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Each strand of hair grows from a follicle, and in male pattern baldness, the follicles shrink over time, producing shorter and finer hair. Eventually, the follicle stops producing hair altogether.

Here are some prevention and treatment options:

Topical Treatments and Medication

Many men turn to topical treatments and medication to prevent further hair loss, and some find success with these methods. Common shampoos and topical creams like minoxidil (Rogaine) can help slow hair loss and promote hair regrowth.

Prescription drugs like finasteride (Propecia) can also be prescribed to men to help prevent further hair loss. However, these treatments are not guaranteed to work and may come with side effects.

It’s important to consult with a doctor before starting any medication.

Hair Transplants and Restoration

Hair transplant surgery is another option for men with male pattern baldness. During the procedure, hair follicles are removed from a donor area on the scalp and inserted into areas of the scalp where hair is thinning or balding.

Hair transplants can be costly and may not result in natural-looking hair growth. It’s important to thoroughly research and consult with a qualified doctor before deciding on a hair transplant.

Preventing hair loss involves taking steps to maintain overall health and hygiene. This includes eating a healthy, balanced diet, exercising regularly, reducing stress levels, avoiding harsh chemicals or treatments for hair care, and maintaining good hygiene.

In some cases, a doctor may also recommend supplements or other treatments to help prevent hair loss. By taking care of your hair and scalp, it’s possible to reduce the chances of hair loss and keep your hair looking healthy and full for longer.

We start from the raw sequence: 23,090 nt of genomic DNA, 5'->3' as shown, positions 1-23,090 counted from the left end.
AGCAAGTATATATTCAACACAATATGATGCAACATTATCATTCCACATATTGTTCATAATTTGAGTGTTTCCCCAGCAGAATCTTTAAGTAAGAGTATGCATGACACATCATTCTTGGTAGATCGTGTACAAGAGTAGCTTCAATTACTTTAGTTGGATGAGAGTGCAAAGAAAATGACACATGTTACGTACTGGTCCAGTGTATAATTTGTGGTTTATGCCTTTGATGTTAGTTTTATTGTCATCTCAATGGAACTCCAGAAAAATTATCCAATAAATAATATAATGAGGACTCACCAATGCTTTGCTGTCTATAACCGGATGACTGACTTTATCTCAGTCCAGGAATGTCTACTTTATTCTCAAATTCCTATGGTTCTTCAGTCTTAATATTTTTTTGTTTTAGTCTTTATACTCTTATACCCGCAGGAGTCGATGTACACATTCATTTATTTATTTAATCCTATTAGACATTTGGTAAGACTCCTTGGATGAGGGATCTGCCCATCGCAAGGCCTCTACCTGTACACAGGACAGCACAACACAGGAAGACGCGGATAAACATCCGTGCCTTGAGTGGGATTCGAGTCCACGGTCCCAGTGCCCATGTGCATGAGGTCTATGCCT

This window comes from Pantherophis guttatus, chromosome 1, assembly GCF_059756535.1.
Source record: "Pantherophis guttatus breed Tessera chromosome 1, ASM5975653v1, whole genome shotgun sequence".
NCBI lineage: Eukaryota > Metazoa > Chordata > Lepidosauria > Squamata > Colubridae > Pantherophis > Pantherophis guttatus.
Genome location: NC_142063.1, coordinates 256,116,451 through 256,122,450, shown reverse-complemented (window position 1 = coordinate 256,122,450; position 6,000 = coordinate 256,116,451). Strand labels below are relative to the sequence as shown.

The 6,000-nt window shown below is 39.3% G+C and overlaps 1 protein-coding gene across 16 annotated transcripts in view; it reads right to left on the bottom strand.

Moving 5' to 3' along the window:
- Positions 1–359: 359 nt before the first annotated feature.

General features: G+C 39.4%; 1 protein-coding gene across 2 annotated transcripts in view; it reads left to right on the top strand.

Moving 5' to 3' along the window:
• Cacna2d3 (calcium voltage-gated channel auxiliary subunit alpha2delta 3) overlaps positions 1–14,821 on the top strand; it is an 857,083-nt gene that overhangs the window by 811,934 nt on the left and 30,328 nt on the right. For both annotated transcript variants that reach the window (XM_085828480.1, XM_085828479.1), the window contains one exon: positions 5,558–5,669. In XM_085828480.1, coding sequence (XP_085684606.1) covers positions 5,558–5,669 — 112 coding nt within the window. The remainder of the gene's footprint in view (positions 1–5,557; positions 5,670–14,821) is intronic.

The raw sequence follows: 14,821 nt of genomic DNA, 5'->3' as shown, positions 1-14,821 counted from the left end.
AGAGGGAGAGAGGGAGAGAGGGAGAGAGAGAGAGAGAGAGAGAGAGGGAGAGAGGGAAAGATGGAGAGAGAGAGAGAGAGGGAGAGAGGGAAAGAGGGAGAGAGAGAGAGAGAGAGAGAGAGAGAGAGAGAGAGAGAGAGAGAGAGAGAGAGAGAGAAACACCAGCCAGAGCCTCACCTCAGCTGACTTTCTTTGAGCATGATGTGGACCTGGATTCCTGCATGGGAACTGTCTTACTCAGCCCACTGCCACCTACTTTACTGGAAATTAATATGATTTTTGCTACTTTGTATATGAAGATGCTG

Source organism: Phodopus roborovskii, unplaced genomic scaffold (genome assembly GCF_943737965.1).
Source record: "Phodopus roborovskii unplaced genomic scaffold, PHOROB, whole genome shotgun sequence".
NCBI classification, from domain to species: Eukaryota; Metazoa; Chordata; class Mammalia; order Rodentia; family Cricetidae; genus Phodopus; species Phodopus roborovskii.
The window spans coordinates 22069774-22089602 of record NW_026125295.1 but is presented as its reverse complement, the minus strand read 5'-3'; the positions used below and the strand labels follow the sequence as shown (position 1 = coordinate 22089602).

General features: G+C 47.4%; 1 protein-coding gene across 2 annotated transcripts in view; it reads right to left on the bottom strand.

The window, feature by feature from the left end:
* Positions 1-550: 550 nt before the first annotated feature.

Debunking Myths and Misconceptions

When it comes to male baldness, there are many myths and misconceptions. One of the most popular misconceptions is that hats or helmets cause baldness.

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The reality is that hats or helmets do not cause hair loss because they do not put enough pressure on the scalp to affect hair growth. Also, excessive shampooing or hair care products are not causes of hair loss as well.

Additionally, frequent haircuts will not stimulate hair growth or reduce hair loss.

Male pattern baldness is caused by genetics and hormones, specifically dihydrotestosterone (DHT). DHT is a hormone that miniaturizes hair follicles, leading to hair loss.

Women also have DHT in their bodies, but it is less intense than in men, which is why women do not experience male pattern baldness as often. Stress can cause hair loss, but it is not a direct cause of male pattern baldness.

Lastly, hair growth is not affected by shaving or using hair growth or topical hair products, which have not been scientifically proven, is another myth surrounding male baldness that needs to be debunked.

Conclusion

Male pattern baldness is a common condition that affects up to 1 in every 2 men over 40 years of age. It is related to genes and male sex hormones, resulting in hair loss and thinning on the crown and receding hairline.

Baldness is more common in men because male hair grows faster and some follicles stop working as people age. While hereditary, hair loss can also be prevented by eating a healthy balanced diet, exercising regularly, reducing stress levels, avoiding harsh chemicals, maintaining good hygiene, and seeing a doctor if necessary.

Remember, hair loss is not just about your mother’s father, but a polygenic trait. Overall, making these changes helps reduce the chances of hair loss and keeps people looking and feeling their best.

References

Jonathan B. Delfs

I love to write about men's lifestyle and fashion. Unique tips and inspiration for daily outfits and other occasions are what we like to give you at MensVenture.com. Do you have any notes or feedback, please write to me directly: [email protected]